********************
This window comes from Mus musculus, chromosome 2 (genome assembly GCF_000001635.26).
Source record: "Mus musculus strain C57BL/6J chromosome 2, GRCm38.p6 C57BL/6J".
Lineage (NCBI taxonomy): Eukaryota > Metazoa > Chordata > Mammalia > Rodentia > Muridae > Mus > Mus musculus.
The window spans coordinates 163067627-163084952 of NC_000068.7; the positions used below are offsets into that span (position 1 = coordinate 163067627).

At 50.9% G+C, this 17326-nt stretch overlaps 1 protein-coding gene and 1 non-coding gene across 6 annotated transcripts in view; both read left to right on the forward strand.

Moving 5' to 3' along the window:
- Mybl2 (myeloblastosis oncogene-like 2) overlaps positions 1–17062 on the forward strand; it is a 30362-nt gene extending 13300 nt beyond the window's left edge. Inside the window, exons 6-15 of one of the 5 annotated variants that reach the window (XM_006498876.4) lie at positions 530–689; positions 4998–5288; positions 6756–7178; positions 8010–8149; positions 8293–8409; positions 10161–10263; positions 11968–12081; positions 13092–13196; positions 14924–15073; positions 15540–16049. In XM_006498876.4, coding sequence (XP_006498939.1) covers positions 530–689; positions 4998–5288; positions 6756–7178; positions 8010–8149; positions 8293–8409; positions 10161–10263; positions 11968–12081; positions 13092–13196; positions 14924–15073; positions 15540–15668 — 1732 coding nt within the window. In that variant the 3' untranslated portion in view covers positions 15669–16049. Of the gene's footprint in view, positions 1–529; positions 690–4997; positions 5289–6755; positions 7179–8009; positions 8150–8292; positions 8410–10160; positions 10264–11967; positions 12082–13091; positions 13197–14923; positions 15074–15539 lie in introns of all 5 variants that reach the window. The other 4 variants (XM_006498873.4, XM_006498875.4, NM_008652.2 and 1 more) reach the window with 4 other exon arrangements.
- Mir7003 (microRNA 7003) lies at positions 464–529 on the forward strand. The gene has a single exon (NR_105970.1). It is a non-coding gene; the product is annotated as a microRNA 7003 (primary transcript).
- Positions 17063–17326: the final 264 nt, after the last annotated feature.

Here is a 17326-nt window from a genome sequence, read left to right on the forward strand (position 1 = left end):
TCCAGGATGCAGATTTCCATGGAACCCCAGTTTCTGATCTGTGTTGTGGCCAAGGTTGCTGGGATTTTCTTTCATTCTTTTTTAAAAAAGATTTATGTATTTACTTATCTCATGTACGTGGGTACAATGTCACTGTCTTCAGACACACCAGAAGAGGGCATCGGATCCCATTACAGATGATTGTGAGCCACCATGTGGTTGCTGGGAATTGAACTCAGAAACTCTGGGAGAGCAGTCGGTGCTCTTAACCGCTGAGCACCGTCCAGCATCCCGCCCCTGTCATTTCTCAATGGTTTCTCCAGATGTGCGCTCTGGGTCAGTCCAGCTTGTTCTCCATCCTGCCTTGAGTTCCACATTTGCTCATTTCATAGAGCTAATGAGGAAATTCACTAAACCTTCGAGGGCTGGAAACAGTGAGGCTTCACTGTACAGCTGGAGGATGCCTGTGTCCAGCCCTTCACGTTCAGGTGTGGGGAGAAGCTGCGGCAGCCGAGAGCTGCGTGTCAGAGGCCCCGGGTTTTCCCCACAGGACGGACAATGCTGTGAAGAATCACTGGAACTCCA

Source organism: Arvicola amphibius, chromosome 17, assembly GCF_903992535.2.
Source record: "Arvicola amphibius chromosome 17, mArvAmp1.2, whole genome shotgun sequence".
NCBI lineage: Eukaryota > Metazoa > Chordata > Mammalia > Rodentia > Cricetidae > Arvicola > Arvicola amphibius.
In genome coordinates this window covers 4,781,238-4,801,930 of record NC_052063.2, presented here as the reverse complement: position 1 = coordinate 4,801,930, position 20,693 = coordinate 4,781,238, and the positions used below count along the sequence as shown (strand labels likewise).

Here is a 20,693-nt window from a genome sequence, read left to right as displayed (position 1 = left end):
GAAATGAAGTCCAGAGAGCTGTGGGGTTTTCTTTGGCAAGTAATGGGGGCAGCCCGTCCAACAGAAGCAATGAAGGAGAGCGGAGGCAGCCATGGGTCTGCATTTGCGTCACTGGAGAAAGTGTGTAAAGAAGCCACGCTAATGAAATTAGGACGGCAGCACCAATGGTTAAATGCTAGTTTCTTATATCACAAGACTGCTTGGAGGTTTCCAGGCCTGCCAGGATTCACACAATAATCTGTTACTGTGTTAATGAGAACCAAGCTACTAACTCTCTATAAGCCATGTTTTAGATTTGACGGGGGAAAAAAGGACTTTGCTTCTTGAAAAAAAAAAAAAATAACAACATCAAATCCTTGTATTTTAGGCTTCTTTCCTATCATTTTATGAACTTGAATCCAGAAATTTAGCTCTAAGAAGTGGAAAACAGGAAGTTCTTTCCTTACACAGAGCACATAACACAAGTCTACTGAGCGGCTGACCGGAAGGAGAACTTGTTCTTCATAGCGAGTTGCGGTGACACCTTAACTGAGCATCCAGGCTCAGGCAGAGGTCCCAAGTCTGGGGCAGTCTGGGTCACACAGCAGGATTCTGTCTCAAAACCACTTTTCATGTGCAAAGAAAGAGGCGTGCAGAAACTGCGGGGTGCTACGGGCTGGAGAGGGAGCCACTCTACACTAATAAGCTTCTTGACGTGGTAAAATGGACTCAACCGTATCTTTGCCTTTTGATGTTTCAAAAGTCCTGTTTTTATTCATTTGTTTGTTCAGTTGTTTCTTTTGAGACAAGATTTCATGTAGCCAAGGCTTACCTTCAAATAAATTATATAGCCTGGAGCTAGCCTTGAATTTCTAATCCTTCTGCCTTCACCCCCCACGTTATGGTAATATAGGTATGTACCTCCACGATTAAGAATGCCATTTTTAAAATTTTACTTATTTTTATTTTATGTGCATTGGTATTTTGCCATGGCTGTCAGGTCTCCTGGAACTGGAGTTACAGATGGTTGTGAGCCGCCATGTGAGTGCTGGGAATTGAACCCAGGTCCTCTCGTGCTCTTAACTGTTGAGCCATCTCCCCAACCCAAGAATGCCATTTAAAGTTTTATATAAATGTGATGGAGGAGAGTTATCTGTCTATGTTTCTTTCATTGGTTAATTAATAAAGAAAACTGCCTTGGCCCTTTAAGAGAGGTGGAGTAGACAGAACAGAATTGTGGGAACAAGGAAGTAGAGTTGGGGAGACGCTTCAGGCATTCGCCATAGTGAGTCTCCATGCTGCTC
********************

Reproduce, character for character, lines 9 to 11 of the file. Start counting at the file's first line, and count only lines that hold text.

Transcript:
- Positions 17063–17326: the final 264 nt, after the last annotated feature.

Here is a 17326-nt window from a genome sequence, read left to right on the forward strand (position 1 = left end):
TCCAGGATGCAGATTTCCATGGAACCCCAGTTTCTGATCTGTGTTGTGGCCAAGGTTGCTGGGATTTTCTTTCATTCTTTTTTAAAAAAGATTTATGTATTTACTTATCTCATGTACGTGGGTACAATGTCACTGTCTTCAGACACACCAGAAGAGGGCATCGGATCCCATTACAGATGATTGTGAGCCACCATGTGGTTGCTGGGAATTGAACTCAGAAACTCTGGGAGAGCAGTCGGTGCTCTTAACCGCTGAGCACCGTCCAGCATCCCGCCCCTGTCATTTCTCAATGGTTTCTCCAGATGTGCGCTCTGGGTCAGTCCAGCTTGTTCTCCATCCTGCCTTGAGTTCCACATTTGCTCATTTCATAGAGCTAATGAGGAAATTCACTAAACCTTCGAGGGCTGGAAACAGTGAGGCTTCACTGTACAGCTGGAGGATGCCTGTGTCCAGCCCTTCACGTTCAGGTGTGGGGAGAAGCTGCGGCAGCCGAGAGCTGCGTGTCAGAGGCCCCGGGTTTTCCCCACAGGACGGACAATGCTGTGAAGAATCACTGGAACTCCA